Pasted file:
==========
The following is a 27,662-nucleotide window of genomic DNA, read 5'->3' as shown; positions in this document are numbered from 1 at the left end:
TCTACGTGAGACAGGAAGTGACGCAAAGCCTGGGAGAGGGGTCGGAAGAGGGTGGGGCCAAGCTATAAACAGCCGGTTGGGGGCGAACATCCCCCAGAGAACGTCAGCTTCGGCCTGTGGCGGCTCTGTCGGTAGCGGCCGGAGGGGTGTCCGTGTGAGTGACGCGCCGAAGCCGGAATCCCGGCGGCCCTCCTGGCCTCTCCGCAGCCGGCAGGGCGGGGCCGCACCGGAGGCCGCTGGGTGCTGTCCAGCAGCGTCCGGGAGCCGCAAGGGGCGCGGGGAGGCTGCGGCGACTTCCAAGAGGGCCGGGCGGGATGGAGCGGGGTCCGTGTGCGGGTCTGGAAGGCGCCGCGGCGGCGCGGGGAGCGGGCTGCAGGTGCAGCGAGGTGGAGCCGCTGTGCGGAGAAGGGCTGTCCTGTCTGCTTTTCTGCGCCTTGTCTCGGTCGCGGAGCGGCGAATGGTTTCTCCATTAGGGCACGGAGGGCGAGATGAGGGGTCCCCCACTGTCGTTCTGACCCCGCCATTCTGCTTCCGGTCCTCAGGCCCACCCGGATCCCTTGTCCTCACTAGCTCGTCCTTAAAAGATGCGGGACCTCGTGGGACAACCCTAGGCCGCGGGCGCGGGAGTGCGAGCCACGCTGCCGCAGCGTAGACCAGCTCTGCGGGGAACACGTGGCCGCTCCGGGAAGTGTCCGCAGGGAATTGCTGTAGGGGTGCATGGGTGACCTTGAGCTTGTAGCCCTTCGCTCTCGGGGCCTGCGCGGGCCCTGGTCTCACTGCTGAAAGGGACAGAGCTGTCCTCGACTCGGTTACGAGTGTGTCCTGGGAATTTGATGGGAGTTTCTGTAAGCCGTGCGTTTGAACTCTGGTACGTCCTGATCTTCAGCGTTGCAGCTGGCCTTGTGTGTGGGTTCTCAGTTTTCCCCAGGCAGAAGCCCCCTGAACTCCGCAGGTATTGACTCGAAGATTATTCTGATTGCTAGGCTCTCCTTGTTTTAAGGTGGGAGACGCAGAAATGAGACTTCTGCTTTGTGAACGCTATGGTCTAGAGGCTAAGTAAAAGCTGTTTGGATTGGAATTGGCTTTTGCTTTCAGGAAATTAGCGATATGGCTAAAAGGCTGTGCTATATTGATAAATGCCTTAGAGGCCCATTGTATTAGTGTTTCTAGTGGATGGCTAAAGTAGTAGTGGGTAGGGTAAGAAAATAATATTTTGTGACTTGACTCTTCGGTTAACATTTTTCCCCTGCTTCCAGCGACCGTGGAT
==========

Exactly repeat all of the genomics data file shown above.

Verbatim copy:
The following is a 27,662-nucleotide window of genomic DNA, read 5'->3' as shown; positions in this document are numbered from 1 at the left end:
TCTACGTGAGACAGGAAGTGACGCAAAGCCTGGGAGAGGGGTCGGAAGAGGGTGGGGCCAAGCTATAAACAGCCGGTTGGGGGCGAACATCCCCCAGAGAACGTCAGCTTCGGCCTGTGGCGGCTCTGTCGGTAGCGGCCGGAGGGGTGTCCGTGTGAGTGACGCGCCGAAGCCGGAATCCCGGCGGCCCTCCTGGCCTCTCCGCAGCCGGCAGGGCGGGGCCGCACCGGAGGCCGCTGGGTGCTGTCCAGCAGCGTCCGGGAGCCGCAAGGGGCGCGGGGAGGCTGCGGCGACTTCCAAGAGGGCCGGGCGGGATGGAGCGGGGTCCGTGTGCGGGTCTGGAAGGCGCCGCGGCGGCGCGGGGAGCGGGCTGCAGGTGCAGCGAGGTGGAGCCGCTGTGCGGAGAAGGGCTGTCCTGTCTGCTTTTCTGCGCCTTGTCTCGGTCGCGGAGCGGCGAATGGTTTCTCCATTAGGGCACGGAGGGCGAGATGAGGGGTCCCCCACTGTCGTTCTGACCCCGCCATTCTGCTTCCGGTCCTCAGGCCCACCCGGATCCCTTGTCCTCACTAGCTCGTCCTTAAAAGATGCGGGACCTCGTGGGACAACCCTAGGCCGCGGGCGCGGGAGTGCGAGCCACGCTGCCGCAGCGTAGACCAGCTCTGCGGGGAACACGTGGCCGCTCCGGGAAGTGTCCGCAGGGAATTGCTGTAGGGGTGCATGGGTGACCTTGAGCTTGTAGCCCTTCGCTCTCGGGGCCTGCGCGGGCCCTGGTCTCACTGCTGAAAGGGACAGAGCTGTCCTCGACTCGGTTACGAGTGTGTCCTGGGAATTTGATGGGAGTTTCTGTAAGCCGTGCGTTTGAACTCTGGTACGTCCTGATCTTCAGCGTTGCAGCTGGCCTTGTGTGTGGGTTCTCAGTTTTCCCCAGGCAGAAGCCCCCTGAACTCCGCAGGTATTGACTCGAAGATTATTCTGATTGCTAGGCTCTCCTTGTTTTAAGGTGGGAGACGCAGAAATGAGACTTCTGCTTTGTGAACGCTATGGTCTAGAGGCTAAGTAAAAGCTGTTTGGATTGGAATTGGCTTTTGCTTTCAGGAAATTAGCGATATGGCTAAAAGGCTGTGCTATATTGATAAATGCCTTAGAGGCCCATTGTATTAGTGTTTCTAGTGGATGGCTAAAGTAGTAGTGGGTAGGGTAAGAAAATAATATTTTGTGACTTGACTCTTCGGTTAACATTTTTCCCCTGCTTCCAGCGACCGTGGAT